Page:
Some of the state's firefighters don't man a water hose, set backfires or operate bulldozers, but instead fight fires from 2,500 feet in the air.
"I'm the airborne choreographer of the fire fight," said Pat Basch, the forest aviation officer for Sierra National Forest.
Basch this week has been fighting the Big Meadow fire in Yosemite National Park and the Stanislaus National Forest. While on missions, he sits next to the pilot as their plane circles a wildland fire, cues other aircraft below him about when to swoop through to drop retardant and continues to stay in touch with crews working on the ground.
Coordinating firefighting efforts in the air can get intense. Basch said he juggles as many as four radio conversations at once so aircraft and ground crews can operate efficiently and safely.
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Air tankers fly as low as 150 to 200 feet when dropping retardant, so keeping track of them is crucial, said Cal Fire Capt. Ryan Pack, who like Basch is an aviation officer.
"You have to have an aptitude for multi-tasking," Pack said.
And there is no margin for error. Pack recalled one occasion in 2008 when two helicopters doing water drops on a fire in the Sequoia National Forest nearly got entangled. "I had to call one to drop in altitude real fast," he said.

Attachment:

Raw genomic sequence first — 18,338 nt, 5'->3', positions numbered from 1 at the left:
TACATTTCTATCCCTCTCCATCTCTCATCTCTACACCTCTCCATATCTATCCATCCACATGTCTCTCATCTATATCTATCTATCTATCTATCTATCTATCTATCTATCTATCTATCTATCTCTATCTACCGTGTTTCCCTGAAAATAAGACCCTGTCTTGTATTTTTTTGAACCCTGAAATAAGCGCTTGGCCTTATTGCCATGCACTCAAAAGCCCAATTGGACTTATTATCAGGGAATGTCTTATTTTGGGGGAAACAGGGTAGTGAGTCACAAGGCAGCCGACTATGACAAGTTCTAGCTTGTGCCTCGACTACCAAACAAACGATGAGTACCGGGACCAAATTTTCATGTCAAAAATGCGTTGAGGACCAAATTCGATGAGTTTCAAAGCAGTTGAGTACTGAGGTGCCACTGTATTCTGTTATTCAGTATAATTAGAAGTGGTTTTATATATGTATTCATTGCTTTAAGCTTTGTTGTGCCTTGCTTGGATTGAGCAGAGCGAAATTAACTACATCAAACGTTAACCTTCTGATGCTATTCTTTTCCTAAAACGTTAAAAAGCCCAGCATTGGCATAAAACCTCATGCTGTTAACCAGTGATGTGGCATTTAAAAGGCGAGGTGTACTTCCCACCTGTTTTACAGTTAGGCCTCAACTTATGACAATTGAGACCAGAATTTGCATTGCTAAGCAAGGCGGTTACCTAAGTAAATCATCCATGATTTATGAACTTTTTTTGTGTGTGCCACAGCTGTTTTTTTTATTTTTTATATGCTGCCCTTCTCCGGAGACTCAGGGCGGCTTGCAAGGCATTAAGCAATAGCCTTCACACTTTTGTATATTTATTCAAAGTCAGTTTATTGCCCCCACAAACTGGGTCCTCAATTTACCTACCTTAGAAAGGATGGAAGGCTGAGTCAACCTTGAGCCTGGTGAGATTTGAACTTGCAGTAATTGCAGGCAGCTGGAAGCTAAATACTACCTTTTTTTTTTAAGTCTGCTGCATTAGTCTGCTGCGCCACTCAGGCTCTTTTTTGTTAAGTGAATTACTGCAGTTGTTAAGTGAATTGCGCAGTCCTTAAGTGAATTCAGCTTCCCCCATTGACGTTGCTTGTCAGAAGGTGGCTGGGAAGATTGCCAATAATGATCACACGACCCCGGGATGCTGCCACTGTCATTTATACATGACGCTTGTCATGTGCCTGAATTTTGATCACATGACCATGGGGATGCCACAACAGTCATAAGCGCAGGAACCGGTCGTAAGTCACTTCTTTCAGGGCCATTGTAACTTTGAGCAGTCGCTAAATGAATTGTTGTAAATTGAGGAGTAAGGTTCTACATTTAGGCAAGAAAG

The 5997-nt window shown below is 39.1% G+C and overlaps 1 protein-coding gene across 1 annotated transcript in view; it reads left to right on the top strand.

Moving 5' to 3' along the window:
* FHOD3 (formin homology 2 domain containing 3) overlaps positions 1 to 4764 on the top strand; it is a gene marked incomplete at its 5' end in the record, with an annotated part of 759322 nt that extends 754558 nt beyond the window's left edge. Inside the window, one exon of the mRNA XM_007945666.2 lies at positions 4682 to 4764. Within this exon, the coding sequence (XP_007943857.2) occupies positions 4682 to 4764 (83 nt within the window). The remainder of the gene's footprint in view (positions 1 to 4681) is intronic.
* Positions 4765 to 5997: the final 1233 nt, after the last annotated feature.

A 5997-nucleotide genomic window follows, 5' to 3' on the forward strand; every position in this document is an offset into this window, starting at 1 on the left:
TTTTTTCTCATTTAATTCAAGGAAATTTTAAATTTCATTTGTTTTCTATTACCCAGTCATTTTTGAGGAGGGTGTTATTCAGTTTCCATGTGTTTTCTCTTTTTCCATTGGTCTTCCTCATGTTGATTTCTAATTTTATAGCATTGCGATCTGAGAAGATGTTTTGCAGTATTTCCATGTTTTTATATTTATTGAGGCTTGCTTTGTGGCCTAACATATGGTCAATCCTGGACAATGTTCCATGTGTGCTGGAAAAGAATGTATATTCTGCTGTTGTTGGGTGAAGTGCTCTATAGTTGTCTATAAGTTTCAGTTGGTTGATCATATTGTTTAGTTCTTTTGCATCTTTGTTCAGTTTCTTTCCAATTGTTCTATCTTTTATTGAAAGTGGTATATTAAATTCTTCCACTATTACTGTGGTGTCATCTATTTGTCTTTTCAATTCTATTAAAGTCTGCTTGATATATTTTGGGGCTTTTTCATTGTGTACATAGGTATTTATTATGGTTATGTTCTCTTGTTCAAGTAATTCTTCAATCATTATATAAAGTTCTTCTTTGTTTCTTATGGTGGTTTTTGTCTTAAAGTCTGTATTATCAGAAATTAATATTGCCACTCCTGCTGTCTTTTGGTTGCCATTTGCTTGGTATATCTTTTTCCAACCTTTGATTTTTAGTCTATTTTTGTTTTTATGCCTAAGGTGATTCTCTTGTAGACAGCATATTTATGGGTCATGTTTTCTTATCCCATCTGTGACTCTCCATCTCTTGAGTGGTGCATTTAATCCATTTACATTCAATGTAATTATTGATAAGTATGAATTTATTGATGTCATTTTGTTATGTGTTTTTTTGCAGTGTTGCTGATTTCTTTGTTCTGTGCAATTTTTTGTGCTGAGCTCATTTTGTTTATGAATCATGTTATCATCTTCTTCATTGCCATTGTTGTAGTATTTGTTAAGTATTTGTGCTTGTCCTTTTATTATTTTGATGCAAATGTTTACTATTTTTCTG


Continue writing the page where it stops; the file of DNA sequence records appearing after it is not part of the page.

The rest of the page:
Both men work out of the Fresno Air Attack Base on Clovis Avenue next to the Fresno Yosemite International Airport. It is operated jointly by the U.S. Forest Service and Cal Fire.
"I bring the fire experience from the ground into the air," said Pack, who has battled fires for 17 years. He recently took part in fighting a wildfire in Monterey County and this week was awaiting his next assignment.
The first day of fighting wildfires is crucial, because they can spread quickly in all directions, Basch said Wednesday during his lunch break before heading back to fight the Big Meadow fire.
If you don't stop a fire early enough, "It's 'good night, Irene,' " he said.
An air tanker drop -- adding up fuel, retardant and the pilot's time -- can cost $3,000 to $6,000, depending on the size of the plane, Basch said.
But those initial air tankers are saving taxpayer money, he said, because dousing a fire early prevents the likelihood of deaths and injuries and the loss of property that sometimes can top millions of dollars.
With large-scale wildfires popping up across the state, Valley firefighting agencies are being called upon for assistance. The region in which a wildfire breaks out will initially call for assistance from neighboring regions. There are six fire regions in the state through the Office of Emergency Services.
With fires burning to the north and south, requests for aid have reached the Valley. Fire agencies have to strike a balance between providing help for fighting wildfires in other parts of the state while still ensuring adequate fire protection at home, fire officials say.
As of Thursday night, there were about 350 Valley firefighters from Fresno, Tulare, Kings, Madera, Mariposa and Merced counties battling wildfires in San Bernardino County, the Angeles National Forest and Yosemite National Park, Cal Fire officials said.
Firefighters from agencies throughout the Valley are part of a mutual aid agreement to assist in combatting fires around the state, fire officials said.
A handful of Fresno firefighters have been battling the Oak Glen 3 fire in San Bernardino County, said Joel Aranaz, Fresno's deputy fire chief of operations.
"We can only send so many resources, because our first responsibility is to the residents of Fresno," he said.